Angola penitentiary prison farm: a throwback to a very different kind of justice

Eyewitness: A prison that seems to stand for the opposite of redemption and second chances

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The Independent Online

Any first-time visitor to the Angola penitentiary prison farm in Louisiana would be forgiven for a little nervousness. Enquiring eyes track you as you pass down the covered walkways that connect its low-slung yellow buildings and through its long, suffocating dormitories, each bed and locker home for the inmates, more than half of whom will die on the farm – either by natural means or by lethal injection.

This is no ordinary nick. It is the largest maximum security prison in America and is well known for its harsh conditions. Air conditioning came to the dormitories and living areas only in the 1990s, and a new lawsuit filed just this spring claims that medical care for the 6,000 prisoners here still remains wholly inadequate. A still pending 2013 lawsuit says the soaring summer temperatures on its death row constitutes cruel and unusual punishment.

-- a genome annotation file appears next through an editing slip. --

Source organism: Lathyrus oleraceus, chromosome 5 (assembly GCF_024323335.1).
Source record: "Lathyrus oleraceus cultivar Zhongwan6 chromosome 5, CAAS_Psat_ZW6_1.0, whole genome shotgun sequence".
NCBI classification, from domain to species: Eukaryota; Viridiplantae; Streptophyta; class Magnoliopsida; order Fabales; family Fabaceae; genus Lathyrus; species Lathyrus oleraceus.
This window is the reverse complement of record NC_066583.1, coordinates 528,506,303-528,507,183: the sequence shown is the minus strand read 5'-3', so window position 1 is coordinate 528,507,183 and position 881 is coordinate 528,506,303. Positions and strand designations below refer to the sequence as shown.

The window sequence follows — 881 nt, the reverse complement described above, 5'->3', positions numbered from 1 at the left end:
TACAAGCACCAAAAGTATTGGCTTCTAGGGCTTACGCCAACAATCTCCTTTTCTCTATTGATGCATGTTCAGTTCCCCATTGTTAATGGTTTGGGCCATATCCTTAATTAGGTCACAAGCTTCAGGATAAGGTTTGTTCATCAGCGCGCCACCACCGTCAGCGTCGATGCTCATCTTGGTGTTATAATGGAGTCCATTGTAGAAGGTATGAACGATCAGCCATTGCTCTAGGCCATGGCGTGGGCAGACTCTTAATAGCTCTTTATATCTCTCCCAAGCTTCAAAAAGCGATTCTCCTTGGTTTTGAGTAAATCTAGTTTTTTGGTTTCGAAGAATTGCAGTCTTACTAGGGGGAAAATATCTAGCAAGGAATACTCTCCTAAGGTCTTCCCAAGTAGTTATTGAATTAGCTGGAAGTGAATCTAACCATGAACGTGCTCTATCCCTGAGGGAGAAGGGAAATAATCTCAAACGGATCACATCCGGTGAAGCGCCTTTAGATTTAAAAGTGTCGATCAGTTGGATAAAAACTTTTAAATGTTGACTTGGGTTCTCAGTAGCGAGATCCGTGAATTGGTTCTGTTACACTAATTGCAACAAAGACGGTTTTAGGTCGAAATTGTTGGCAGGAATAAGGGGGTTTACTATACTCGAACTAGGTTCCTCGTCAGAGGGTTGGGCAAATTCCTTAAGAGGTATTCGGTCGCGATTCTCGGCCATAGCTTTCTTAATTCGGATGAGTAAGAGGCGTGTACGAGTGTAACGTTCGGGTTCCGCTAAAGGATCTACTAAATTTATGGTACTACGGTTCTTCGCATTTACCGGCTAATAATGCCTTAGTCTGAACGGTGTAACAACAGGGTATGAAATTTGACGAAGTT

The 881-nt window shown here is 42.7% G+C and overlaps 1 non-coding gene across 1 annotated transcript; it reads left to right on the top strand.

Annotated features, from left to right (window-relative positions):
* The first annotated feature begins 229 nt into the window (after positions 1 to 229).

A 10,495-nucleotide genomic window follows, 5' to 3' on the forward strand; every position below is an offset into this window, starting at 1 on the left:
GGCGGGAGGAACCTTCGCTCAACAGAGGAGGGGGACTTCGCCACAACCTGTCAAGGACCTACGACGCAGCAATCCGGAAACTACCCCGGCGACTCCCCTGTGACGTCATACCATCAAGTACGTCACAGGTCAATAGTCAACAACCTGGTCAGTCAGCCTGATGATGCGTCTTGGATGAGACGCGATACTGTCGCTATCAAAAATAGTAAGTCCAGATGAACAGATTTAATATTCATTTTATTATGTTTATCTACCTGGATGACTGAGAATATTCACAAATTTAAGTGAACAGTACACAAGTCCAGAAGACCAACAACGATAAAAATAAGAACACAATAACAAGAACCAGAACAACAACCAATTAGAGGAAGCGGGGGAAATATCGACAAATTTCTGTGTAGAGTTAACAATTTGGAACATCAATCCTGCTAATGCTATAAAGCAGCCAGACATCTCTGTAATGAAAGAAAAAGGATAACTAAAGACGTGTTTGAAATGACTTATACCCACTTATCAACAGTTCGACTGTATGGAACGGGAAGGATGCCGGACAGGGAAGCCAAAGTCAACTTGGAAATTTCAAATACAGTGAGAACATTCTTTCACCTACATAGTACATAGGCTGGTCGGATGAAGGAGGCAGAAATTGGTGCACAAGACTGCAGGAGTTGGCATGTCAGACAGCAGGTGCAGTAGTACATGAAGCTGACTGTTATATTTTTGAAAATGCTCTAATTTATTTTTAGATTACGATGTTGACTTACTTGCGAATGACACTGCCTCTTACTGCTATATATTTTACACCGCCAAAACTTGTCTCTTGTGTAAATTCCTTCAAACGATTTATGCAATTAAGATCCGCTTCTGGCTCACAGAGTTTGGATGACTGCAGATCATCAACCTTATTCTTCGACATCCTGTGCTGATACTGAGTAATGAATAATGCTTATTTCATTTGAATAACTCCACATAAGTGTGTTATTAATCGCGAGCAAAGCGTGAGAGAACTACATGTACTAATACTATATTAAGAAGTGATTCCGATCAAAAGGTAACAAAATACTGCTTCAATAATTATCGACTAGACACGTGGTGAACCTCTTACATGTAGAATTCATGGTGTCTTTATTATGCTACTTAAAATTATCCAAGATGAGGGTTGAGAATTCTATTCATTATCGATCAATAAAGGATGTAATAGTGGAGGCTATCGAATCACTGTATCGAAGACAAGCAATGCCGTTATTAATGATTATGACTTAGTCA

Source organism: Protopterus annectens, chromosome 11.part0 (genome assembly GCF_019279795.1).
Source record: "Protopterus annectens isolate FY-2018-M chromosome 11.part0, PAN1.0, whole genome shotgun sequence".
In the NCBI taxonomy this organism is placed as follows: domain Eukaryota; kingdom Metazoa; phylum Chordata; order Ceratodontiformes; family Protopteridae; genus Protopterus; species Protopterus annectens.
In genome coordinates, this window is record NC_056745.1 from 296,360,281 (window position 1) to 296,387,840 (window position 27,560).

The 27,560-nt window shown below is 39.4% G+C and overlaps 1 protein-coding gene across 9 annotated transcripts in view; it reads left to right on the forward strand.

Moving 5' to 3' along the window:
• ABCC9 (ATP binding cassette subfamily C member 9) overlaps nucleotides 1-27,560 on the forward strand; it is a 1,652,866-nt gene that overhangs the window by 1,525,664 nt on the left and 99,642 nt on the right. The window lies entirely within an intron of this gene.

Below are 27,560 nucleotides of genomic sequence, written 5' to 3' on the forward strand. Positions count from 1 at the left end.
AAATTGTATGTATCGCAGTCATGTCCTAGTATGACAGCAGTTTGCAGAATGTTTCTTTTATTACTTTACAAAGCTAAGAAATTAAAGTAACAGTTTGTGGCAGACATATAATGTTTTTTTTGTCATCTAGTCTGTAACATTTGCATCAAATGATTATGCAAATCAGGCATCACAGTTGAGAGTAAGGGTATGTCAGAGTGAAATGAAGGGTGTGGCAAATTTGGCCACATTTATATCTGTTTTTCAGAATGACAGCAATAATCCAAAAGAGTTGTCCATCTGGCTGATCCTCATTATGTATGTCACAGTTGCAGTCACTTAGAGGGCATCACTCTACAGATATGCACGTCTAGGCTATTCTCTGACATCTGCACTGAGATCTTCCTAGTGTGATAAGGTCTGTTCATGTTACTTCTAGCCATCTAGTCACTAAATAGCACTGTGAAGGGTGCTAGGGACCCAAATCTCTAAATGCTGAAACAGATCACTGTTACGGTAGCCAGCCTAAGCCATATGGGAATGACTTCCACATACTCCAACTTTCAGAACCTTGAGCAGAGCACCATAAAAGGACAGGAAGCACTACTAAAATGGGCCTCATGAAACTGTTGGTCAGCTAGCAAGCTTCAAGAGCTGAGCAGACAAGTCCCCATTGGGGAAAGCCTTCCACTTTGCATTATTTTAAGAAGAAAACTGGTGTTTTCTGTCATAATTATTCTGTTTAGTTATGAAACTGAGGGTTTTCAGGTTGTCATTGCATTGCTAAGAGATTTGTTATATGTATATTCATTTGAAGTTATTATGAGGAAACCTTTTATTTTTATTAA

Come here – in my case to interview a former inmate, Wilbert Rideau, who wrote a book about Angola that was later to become the Oscar-nominated documentary film, The Farm: Angola USA – and you’ll be allowed only a tiny glimpse of its 28-square mile grounds, an area the size of Manhattan. It has cabbage fields and herds of cows and the slaves who first tilled this land came from Angola, hence the name. There is, and has been for the last half century, a prison rodeo, where inmates ride bulls in a 10,000-seat arena on prison land that draws in thousands of visitors. Only the best behaved prisoners can take part, however.

Mr Rideau told me that worse than anything was the hopelessness, that the prison seemed to stand for the opposite of redemption and second chances. “It used to be that the general philosophy of the justice system was to punish you to teach you a lesson,” he said. “That’s the reason they created prisons in this country, but there should be redemption and giving people the chance to start again.”

Mr Rideau was released in 2005 after his murder conviction was reduced to manslaughter. Now Albert Woodfox may be about to get a second chance too – but only after over four decades in solitary confinement.

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